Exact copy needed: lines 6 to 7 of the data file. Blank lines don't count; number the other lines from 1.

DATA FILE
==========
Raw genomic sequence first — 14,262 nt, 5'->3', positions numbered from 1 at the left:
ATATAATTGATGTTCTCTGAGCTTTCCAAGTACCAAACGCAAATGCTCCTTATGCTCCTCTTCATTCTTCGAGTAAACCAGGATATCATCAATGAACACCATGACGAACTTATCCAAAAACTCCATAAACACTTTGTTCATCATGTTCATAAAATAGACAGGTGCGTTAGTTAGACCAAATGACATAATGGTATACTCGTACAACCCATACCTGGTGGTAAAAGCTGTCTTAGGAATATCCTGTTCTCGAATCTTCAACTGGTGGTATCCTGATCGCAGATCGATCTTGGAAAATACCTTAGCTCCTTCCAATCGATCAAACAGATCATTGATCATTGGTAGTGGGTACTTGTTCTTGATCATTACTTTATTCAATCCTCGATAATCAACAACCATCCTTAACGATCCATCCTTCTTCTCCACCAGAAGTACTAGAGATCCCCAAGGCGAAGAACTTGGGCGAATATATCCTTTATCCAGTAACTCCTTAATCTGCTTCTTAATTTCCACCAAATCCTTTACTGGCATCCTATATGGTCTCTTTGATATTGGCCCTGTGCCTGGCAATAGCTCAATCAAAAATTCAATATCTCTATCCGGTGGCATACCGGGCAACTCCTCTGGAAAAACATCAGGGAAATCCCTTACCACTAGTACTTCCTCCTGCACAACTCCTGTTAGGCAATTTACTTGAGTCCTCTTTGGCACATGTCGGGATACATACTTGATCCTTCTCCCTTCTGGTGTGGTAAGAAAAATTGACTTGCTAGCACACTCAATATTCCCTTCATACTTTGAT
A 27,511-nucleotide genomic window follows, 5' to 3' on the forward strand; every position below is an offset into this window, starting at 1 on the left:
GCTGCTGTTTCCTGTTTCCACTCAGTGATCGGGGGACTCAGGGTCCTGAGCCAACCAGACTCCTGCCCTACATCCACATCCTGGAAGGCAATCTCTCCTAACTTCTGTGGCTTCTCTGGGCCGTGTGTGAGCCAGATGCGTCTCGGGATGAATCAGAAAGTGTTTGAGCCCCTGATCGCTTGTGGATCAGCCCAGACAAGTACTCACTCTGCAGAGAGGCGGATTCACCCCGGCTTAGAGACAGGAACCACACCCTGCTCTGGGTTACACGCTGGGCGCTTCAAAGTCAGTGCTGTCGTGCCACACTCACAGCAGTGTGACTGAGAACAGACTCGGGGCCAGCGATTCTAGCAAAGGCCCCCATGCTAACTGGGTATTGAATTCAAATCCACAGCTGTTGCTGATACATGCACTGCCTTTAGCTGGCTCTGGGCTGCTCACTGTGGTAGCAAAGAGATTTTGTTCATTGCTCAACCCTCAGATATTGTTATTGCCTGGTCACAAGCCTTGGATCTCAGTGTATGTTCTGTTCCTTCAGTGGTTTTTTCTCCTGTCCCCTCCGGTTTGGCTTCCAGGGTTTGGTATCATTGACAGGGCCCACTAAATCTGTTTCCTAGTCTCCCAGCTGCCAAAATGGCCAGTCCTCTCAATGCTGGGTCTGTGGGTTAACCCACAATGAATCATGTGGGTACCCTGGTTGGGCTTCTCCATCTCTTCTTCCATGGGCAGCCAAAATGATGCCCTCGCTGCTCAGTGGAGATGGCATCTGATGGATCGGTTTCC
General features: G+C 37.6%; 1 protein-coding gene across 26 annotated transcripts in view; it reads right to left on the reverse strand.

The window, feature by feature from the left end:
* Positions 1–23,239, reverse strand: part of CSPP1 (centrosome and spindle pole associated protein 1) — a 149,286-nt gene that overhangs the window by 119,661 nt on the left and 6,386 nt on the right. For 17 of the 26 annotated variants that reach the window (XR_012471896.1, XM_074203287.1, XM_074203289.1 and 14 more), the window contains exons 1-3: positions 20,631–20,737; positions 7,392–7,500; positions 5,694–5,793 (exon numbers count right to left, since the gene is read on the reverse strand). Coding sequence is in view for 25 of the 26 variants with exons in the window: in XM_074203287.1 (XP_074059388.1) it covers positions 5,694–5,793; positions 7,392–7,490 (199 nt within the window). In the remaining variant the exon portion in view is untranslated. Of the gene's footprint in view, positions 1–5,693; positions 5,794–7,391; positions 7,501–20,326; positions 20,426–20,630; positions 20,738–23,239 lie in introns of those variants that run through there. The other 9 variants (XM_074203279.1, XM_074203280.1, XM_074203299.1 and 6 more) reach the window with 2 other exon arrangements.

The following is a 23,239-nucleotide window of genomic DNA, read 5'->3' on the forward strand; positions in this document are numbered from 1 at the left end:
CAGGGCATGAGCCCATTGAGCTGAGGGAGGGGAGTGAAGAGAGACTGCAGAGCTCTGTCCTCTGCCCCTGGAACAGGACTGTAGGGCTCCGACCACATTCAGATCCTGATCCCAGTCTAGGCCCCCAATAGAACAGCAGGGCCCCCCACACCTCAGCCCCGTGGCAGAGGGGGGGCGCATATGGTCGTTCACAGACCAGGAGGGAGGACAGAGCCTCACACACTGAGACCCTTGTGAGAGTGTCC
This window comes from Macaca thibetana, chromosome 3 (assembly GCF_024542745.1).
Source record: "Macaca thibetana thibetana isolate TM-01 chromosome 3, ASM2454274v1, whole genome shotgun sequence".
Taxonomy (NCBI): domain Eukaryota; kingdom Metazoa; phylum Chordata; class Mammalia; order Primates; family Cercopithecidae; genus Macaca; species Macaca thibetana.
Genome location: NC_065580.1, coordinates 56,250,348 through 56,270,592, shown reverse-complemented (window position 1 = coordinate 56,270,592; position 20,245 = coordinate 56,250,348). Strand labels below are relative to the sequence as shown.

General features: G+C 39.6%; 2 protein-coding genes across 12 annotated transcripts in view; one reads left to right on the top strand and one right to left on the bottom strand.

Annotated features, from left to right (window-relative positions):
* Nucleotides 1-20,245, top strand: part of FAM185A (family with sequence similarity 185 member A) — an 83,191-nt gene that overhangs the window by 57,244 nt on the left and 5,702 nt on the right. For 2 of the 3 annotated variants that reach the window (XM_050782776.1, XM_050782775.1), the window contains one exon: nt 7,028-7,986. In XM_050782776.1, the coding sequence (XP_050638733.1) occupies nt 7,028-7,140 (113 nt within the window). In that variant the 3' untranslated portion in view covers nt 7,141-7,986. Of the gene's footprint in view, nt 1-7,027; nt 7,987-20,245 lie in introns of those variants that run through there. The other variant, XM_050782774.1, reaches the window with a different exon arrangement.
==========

The window, feature by feature from the left end:
* Positions 1–23,239, reverse strand: part of CSPP1 (centrosome and spindle pole associated protein 1) — a 149,286-nt gene that overhangs the window by 119,661 nt on the left and 6,386 nt on the right. For 17 of the 26 annotated variants that reach the window (XR_012471896.1, XM_074203287.1, XM_074203289.1 and 14 more), the window contains exons 1-3: positions 20,631–20,737; positions 7,392–7,500; positions 5,694–5,793 (exon numbers count right to left, since the gene is read on the reverse strand). Coding sequence is in view for 25 of the 26 variants with exons in the window: in XM_074203287.1 (XP_074059388.1) it covers positions 5,694–5,793; positions 7,392–7,490 (199 nt within the window). In the remaining variant the exon portion in view is untranslated. Of the gene's footprint in view, positions 1–5,693; positions 5,794–7,391; positions 7,501–20,326; positions 20,426–20,630; positions 20,738–23,239 lie in introns of those variants that run through there. The other 9 variants (XM_074203279.1, XM_074203280.1, XM_074203299.1 and 6 more) reach the window with 2 other exon arrangements.